NAPOLEON — A local customer entered Spengler’s Restaurant on a recent weekday afternoon and saw owner Chery Weideman sitting at a table near the front door.
“What do you got going on today?” the customer asked.
“We’re talking about the 125-year anniversary celebration,” Ms. Weideman answered, nodding at the reporter across the table.
“Yep, coming up!” responded the customer.
Spengler’s celebrates its 125th anniversary of continuous operation in Napoleon this Saturday with an outdoor festival along Perry Street between Clinton and Washington streets. The festival is taking place a few weeks before the restaurant’s actual anniversary of Sept. 8 — the date in 1892 when William Spengler moved the restaurant to its current location.
“We [span] three centuries,” Ms. Weideman, 56, said. “That’s crazy when you stop and think about it.”
William Spengler started his original business in 1879 in a building across the street from its current location. His partner was Gustave Kohler.
When he re-opened in 1892, the site included a grocery store in the front half of the building and a bar or “saloon” in the back half where food and spirits were served.
In 1894, Mr. Spengler sold the business to his younger brother Ernest. Despite the arrival of prohibition in 1920 outlawing the production and sale of alcohol, Spengler’s remained in business.
Hundreds of farmers were known to stop at the saloon for a sandwich and cold beer on a hot summer’s day and socialize with friends. After prohibition went into effect, non-alcoholic beer was sold.
“He stayed in business because it was a gathering place in town and still is,” Ms. Weideman said. “That’s the one thing that’s kept Spengler’s going is that it’s continuing to be the gathering place.”
Business continued for Ernest before he passed away in 1949. Fred Freppel and Bill Schuldt became business partners before Mr. Freppel took complete ownership 10 years later.
Spengler’s nearly closed its doors in 1975 after neighboring Community Bank wanted to purchase the property with plans to demolish the building and construct a parking lot.
After opposition from outraged citizens — 3,500 people signed a petition against the plan — the bank gave up its fight.
“They fought the bank and won,” Ms. Weideman said. “How cool is that? The history of Spengler’s is unbelievable.”
Several years later, Mr. Freppel passed away in 1978 and his wife, Rozella, took over duties. Another couple, John and Connie Wulff, took ownership in 1985, before today’s owner, Ms. Weideman, bought the restaurant in 2002 from Steve Weber, who owned Spengler’s in the late 1990s.
“When I bought Spengler’s and everyone asked me if I was going to change the name I said, ‘Now that would be insanity. It’s been a business for how long? We are continuing as Spengler’s; we are doing what William Spengler set out to do,’” she said. “I think he’s dancing in his grave right now. I think he's pretty proud, and on [Saturday] we’ll be dancing on the street.”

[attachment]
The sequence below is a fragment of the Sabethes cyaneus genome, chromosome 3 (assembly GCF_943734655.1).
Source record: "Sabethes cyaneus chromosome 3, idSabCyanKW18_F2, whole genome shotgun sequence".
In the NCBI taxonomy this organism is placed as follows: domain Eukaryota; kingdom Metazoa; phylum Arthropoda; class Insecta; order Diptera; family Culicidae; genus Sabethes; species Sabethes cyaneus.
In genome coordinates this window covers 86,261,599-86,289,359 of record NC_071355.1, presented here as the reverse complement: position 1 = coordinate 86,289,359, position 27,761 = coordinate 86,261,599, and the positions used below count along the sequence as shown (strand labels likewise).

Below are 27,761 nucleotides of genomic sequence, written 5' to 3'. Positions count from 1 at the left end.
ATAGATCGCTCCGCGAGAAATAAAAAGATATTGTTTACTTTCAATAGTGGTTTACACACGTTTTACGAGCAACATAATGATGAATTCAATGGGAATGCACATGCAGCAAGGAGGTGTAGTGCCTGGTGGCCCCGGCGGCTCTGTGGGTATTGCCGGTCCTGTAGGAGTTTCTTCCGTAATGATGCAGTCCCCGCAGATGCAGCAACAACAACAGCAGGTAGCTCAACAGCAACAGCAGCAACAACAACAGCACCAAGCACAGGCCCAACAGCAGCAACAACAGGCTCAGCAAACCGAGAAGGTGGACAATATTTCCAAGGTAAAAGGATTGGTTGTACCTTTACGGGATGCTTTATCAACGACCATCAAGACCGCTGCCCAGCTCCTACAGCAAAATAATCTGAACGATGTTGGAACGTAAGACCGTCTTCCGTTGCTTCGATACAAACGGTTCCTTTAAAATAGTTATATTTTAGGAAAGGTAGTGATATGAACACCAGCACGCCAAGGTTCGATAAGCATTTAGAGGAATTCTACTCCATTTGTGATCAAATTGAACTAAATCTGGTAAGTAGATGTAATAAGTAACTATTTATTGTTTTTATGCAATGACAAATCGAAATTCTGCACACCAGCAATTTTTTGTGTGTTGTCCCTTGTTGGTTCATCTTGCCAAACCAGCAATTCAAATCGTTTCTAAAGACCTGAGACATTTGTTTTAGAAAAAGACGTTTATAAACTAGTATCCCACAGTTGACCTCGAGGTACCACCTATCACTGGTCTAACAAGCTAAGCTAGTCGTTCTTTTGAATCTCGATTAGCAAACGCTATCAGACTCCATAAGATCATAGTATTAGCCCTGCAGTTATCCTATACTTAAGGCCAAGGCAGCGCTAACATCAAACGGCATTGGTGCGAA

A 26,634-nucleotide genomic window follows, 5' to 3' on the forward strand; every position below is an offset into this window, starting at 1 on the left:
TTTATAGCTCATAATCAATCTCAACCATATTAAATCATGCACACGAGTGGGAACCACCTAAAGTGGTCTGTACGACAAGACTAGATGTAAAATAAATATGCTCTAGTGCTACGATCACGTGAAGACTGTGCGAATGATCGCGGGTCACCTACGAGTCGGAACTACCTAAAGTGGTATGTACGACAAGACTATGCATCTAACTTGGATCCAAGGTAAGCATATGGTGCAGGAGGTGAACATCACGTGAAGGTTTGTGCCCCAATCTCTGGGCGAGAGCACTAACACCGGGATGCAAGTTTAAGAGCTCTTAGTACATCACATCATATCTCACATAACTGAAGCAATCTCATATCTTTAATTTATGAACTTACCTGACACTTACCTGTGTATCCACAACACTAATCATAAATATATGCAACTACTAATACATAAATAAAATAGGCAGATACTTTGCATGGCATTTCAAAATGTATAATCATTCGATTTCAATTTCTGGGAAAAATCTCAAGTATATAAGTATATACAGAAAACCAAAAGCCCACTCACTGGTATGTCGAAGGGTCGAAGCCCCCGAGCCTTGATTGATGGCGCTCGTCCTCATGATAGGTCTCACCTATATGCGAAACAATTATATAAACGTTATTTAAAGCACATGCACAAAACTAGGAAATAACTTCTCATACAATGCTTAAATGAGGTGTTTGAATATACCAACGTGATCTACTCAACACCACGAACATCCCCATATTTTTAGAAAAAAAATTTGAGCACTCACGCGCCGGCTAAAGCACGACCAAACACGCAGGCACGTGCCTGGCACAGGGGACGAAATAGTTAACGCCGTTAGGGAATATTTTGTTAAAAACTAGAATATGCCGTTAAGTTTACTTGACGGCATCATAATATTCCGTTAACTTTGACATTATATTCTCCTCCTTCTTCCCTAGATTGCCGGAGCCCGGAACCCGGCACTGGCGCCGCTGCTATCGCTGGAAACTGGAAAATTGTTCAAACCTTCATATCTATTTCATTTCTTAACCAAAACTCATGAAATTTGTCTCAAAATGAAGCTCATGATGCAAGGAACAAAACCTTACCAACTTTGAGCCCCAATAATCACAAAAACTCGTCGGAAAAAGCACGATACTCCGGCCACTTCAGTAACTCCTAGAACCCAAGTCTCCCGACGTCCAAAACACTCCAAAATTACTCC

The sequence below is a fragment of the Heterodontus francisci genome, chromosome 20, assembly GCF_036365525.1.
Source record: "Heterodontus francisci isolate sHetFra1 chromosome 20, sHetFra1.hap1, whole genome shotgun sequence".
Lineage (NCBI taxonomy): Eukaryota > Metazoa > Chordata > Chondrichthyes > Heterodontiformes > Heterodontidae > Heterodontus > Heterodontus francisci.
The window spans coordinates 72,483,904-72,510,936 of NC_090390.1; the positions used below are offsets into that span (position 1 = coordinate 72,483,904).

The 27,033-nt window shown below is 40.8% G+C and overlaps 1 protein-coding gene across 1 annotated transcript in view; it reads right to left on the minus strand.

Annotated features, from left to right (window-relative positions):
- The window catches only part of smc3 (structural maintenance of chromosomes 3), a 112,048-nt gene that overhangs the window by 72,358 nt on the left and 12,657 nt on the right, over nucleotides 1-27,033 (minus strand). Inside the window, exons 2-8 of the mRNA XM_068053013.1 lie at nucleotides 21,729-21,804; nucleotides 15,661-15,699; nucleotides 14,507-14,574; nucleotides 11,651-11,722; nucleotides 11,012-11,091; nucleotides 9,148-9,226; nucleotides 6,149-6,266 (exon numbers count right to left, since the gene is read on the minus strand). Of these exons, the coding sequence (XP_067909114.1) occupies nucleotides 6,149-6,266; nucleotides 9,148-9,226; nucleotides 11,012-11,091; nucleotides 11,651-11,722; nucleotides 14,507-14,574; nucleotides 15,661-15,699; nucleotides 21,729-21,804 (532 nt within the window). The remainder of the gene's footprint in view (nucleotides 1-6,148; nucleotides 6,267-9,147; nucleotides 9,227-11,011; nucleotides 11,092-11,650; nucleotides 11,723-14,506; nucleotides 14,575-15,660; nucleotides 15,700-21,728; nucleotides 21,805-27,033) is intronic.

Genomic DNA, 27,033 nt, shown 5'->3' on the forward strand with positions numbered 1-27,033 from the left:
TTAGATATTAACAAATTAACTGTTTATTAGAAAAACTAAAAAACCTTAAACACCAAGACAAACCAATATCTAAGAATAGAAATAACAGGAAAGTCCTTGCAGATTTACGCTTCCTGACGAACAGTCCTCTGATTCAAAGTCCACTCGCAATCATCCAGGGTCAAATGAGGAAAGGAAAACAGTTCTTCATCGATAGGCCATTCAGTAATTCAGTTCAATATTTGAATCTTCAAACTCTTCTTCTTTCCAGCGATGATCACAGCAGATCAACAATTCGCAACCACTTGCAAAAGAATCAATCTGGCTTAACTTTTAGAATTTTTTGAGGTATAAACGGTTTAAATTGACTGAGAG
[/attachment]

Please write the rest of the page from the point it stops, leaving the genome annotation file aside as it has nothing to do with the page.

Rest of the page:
The building has remained largely unchanged over the decades, except for the addition of a few fryers and grills. Even some of the original recipes remain, like Spengler’s famous bean and ham soup. That’s not to mention the restaurant’s staple “Two On Rye,” two hot dogs served on two slices of rye bread, a favorite that dates to the restaurant’s early years — and, of course, its beer on tap.
“We have a lot of the old recipes and sandwiches; everyone loves them so I’m not changing them,” Ms. Weideman said.
Other menu items such as hamburgers, soups, salads, and chili are what keep Lowell Petzoldt of Napoleon coming back to the restaurant at least once a month with his wife since the couple moved to Henry County from Missouri 40 years ago.
“It’s a friendly environment; everybody knows everybody,” Mr. Petzoldt, 63, said. “When people from out of state [visit Napoleon] they always bring them to Spengler’s as something to remember from Napoleon. It represents the town very well. The nostalgia is here. People love coming here, and the reception is beautiful.”
Bob Bauer, 70, also of Napoleon, remembers working at the business 50 years ago when Mr. Freppel was the owner.
Mr. Bauer worked in the saloon section in the back of Spengler’s and remembers the younger employees working up front in the grocery section. He is now a loyal customer.
“[Fred Freppel] was a great guy and had a great family and they were all dedicated to help,” he said. “Over the years with different owners they took care of the place. Chery Weideman takes care of her people, and they're dedicated to her. I had a good time working there, and I enjoy going in there.”
While the festival is free to the public, donations will be collected for two local charities: Together We Can Make A Difference Initiatives and PiLLars Of Success. Both organizations provide temporary housing and other resources for those in need.
Kelli Burkhardt, executive director of Together We Can Make A Difference Initiatives, said Spengler’s has been a supporter of the organization since the organization’s doors opened in 2010.
“[Raised money] is being spent right back here in Henry County,” Ms. Burkhardt said. “We appreciate all the community support we’ve gotten.”
Ms. Weideman said Spengler’s continues to be a gathering place in the local community, just as it was in the 1800s, 1900s, and, now, 2000s.
“My staff works their butts off to take care of our guests,” she said. “Let us give you our best and you give us your best; that’s all anyone can ask for. [From] William Spengler on up, that’s been everybody’s philosophy.”
Spengler’s celebration of 125 years in the same building is from noon to 11 p.m. along Perry Street in Napoleon. Live music, beer and food trucks, bean bag toss tournament, and fund-raiser will also take place. For more information, call Spengler’s at 419-592-0811.
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